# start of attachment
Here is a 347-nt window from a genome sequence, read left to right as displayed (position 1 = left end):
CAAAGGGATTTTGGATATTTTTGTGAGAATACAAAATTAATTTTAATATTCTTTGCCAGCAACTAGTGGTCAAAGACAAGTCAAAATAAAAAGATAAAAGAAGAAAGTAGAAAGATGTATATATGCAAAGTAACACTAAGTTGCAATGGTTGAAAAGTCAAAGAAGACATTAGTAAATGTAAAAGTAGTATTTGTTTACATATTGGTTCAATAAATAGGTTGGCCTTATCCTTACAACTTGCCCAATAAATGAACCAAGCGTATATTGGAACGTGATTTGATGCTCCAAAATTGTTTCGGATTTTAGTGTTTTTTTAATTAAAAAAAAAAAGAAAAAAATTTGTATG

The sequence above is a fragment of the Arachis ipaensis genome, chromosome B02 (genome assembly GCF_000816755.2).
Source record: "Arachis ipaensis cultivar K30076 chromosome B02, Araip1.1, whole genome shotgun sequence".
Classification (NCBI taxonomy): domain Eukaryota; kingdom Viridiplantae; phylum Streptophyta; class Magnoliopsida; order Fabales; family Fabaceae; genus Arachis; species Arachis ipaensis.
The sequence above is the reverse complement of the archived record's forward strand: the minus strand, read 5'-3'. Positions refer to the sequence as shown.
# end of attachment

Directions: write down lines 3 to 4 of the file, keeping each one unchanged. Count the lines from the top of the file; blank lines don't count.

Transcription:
The sequence above is a fragment of the Arachis ipaensis genome, chromosome B02 (genome assembly GCF_000816755.2).
Source record: "Arachis ipaensis cultivar K30076 chromosome B02, Araip1.1, whole genome shotgun sequence".